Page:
• what really clarified things for me was the "That means it's a member of infinitely many of them, but there might also be infinitely many that it does not belong to." Thanks! Commented Jan 8, 2016 at 0:10
• How do we know that if $x \in \lim \inf A_n$ then it's a member of all except finitely many of the A's? Can it not be a member of all except an infinitely large number of A's? Commented May 17, 2020 at 13:11

I just came up with this mnemonic story:

There is a company with employes and one day a whole bunch $\mathcal A$ of them get fired. They become beggars and have to live on the street. One day, the local church decides to start to give out free food for them every week. In the $n$th week, $A_n$ are the people who show up (this is a sequence of $\mathcal A$-people: $\forall n\ (A_n\subseteq \mathcal A)$. Yes, beggars never die).

1. Some of the people eventually get a new job and never show up at the church again.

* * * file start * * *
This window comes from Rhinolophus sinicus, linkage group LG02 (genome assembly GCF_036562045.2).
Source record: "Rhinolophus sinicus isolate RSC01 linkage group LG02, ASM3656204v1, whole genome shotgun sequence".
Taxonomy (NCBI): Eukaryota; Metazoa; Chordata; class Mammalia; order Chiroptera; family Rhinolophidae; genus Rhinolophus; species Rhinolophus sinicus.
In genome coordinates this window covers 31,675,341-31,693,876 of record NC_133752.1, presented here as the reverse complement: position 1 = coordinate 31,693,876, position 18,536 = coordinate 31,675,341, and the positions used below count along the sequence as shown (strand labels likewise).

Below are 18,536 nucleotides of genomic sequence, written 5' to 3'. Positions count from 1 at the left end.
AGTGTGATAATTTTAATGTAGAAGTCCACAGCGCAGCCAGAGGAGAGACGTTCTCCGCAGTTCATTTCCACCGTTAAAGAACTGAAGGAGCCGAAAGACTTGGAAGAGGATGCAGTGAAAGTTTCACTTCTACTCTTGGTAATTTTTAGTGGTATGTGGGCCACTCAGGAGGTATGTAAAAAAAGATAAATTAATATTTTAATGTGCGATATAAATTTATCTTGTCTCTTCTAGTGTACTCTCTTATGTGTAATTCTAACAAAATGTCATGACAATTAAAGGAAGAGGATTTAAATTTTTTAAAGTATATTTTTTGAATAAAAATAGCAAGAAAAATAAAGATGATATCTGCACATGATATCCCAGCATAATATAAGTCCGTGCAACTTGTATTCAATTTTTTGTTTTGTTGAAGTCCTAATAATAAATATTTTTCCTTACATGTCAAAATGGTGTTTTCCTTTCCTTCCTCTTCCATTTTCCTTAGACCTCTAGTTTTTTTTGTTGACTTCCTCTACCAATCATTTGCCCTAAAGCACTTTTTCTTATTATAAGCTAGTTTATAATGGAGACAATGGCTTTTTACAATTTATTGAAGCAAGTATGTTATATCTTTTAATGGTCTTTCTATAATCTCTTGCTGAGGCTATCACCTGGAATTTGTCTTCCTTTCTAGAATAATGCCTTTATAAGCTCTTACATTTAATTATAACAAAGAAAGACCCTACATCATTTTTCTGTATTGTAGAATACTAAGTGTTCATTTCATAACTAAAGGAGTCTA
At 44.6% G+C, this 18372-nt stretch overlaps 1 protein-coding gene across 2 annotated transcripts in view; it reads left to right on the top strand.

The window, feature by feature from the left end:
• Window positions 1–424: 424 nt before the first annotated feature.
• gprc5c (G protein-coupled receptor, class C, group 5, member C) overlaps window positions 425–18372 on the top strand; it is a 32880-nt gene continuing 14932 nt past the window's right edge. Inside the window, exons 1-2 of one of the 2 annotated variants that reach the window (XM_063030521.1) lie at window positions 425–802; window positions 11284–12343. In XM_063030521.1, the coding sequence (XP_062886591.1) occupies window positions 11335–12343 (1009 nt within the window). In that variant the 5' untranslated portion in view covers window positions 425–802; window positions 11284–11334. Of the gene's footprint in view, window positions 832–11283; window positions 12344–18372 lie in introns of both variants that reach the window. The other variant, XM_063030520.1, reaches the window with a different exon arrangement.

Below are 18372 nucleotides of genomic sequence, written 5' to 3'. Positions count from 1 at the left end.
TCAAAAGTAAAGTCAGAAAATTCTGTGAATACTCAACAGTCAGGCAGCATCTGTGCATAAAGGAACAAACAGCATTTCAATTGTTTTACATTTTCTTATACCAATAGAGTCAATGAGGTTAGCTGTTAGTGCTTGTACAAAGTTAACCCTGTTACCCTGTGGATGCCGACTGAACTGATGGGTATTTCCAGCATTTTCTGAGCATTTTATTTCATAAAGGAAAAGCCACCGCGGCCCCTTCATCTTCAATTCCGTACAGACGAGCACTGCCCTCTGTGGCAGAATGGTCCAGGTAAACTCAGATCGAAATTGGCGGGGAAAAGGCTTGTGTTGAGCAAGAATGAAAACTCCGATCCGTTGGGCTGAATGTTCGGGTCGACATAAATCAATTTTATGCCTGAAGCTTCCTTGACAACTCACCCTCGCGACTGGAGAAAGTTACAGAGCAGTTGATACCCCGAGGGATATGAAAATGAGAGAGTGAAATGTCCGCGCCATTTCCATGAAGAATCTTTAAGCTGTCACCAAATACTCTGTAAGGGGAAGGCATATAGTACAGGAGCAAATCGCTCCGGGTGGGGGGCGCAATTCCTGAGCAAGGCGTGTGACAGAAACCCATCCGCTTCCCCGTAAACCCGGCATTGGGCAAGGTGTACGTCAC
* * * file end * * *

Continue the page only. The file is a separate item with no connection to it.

2. Others are too proud and try not to be seen around all the time, but they need to eat so they always come back eventually.

3. Lastly there are the people who have low self-esteem; they feel inferior, and at one point, they don't care anymore and start to get their food from the church each week.

$\lim \sup A_n$ are all the people who don't get another job. (Categories 2 and 3). Thus, $\lim \inf A_n^C$ are all the people who eventually get a new job. (Category 1)

$\lim \inf A_n$ are the people who become weekly regulars. (Category 3)

Clearly $\lim \inf A_n \subseteq \lim \sup A_n$.

A series converges implies all the people who can't get another job eventually swallow their pride and become regulars too: $\lim \inf A_n$ = $\lim \sup A_n$. We call this the limit of $A_n$.

• Publish this!!!!!!
– user198044
Commented Jul 30, 2015 at 16:53
• You mean to say lim sup consist of people of second and third category as you described and lim inf consist of third category of people. Right ?
– user268307
Commented Dec 15, 2015 at 10:46
• @Member Edited.
– BCLC
Commented Apr 23, 2018 at 15:29
• @Nikolaj-K nice answer. but I have a problem. we know that if $x \in \lim \inf A_n$ then $x$ belongs to all but finitely many $A_i$s. how this can be explained by your example. Commented Jun 23, 2018 at 17:26